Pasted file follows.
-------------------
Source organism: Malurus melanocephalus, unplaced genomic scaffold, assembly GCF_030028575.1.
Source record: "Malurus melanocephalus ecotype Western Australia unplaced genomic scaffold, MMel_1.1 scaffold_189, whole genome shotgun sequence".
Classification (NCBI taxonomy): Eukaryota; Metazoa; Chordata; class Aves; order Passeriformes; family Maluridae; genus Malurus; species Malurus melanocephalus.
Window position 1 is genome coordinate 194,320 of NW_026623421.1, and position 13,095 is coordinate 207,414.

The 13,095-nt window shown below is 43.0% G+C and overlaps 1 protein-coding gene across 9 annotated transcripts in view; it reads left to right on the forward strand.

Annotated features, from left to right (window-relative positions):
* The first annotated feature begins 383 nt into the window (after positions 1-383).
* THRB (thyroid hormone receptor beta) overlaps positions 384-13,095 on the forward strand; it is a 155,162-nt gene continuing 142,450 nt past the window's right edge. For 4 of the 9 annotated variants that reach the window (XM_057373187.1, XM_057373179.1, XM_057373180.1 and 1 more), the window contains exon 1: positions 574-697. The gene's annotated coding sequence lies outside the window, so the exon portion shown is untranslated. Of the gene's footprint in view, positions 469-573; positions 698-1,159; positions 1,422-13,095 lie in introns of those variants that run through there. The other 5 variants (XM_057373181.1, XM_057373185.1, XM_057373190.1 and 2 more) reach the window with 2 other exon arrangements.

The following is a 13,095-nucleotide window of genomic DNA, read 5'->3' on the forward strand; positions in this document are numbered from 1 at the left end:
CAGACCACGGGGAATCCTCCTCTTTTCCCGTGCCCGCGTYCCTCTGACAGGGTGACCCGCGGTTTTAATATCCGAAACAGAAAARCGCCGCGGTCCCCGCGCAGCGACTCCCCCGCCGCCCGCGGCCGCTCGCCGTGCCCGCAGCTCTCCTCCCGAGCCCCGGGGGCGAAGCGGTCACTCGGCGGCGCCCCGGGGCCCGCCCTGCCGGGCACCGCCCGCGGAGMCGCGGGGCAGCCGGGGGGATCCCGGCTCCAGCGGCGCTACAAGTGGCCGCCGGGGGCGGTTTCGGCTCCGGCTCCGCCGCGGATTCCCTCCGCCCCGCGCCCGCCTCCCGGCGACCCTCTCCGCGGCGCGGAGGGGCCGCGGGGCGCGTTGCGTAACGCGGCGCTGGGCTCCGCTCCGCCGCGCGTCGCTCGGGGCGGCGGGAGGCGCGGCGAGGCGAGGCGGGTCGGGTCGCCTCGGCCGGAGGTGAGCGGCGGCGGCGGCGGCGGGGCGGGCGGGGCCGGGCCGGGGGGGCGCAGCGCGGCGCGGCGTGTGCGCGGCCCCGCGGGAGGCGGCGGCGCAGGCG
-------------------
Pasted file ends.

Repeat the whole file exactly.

Source organism: Malurus melanocephalus, unplaced genomic scaffold, assembly GCF_030028575.1.
Source record: "Malurus melanocephalus ecotype Western Australia unplaced genomic scaffold, MMel_1.1 scaffold_189, whole genome shotgun sequence".
Classification (NCBI taxonomy): Eukaryota; Metazoa; Chordata; class Aves; order Passeriformes; family Maluridae; genus Malurus; species Malurus melanocephalus.
Window position 1 is genome coordinate 194,320 of NW_026623421.1, and position 13,095 is coordinate 207,414.

The 13,095-nt window shown below is 43.0% G+C and overlaps 1 protein-coding gene across 9 annotated transcripts in view; it reads left to right on the forward strand.

Annotated features, from left to right (window-relative positions):
* The first annotated feature begins 383 nt into the window (after positions 1-383).
* THRB (thyroid hormone receptor beta) overlaps positions 384-13,095 on the forward strand; it is a 155,162-nt gene continuing 142,450 nt past the window's right edge. For 4 of the 9 annotated variants that reach the window (XM_057373187.1, XM_057373179.1, XM_057373180.1 and 1 more), the window contains exon 1: positions 574-697. The gene's annotated coding sequence lies outside the window, so the exon portion shown is untranslated. Of the gene's footprint in view, positions 469-573; positions 698-1,159; positions 1,422-13,095 lie in introns of those variants that run through there. The other 5 variants (XM_057373181.1, XM_057373185.1, XM_057373190.1 and 2 more) reach the window with 2 other exon arrangements.

The following is a 13,095-nucleotide window of genomic DNA, read 5'->3' on the forward strand; positions in this document are numbered from 1 at the left end:
CAGACCACGGGGAATCCTCCTCTTTTCCCGTGCCCGCGTYCCTCTGACAGGGTGACCCGCGGTTTTAATATCCGAAACAGAAAARCGCCGCGGTCCCCGCGCAGCGACTCCCCCGCCGCCCGCGGCCGCTCGCCGTGCCCGCAGCTCTCCTCCCGAGCCCCGGGGGCGAAGCGGTCACTCGGCGGCGCCCCGGGGCCCGCCCTGCCGGGCACCGCCCGCGGAGMCGCGGGGCAGCCGGGGGGATCCCGGCTCCAGCGGCGCTACAAGTGGCCGCCGGGGGCGGTTTCGGCTCCGGCTCCGCCGCGGATTCCCTCCGCCCCGCGCCCGCCTCCCGGCGACCCTCTCCGCGGCGCGGAGGGGCCGCGGGGCGCGTTGCGTAACGCGGCGCTGGGCTCCGCTCCGCCGCGCGTCGCTCGGGGCGGCGGGAGGCGCGGCGAGGCGAGGCGGGTCGGGTCGCCTCGGCCGGAGGTGAGCGGCGGCGGCGGCGGCGGGGCGGGCGGGGCCGGGCCGGGGGGGCGCAGCGCGGCGCGGCGTGTGCGCGGCCCCGCGGGAGGCGGCGGCGCAGGCG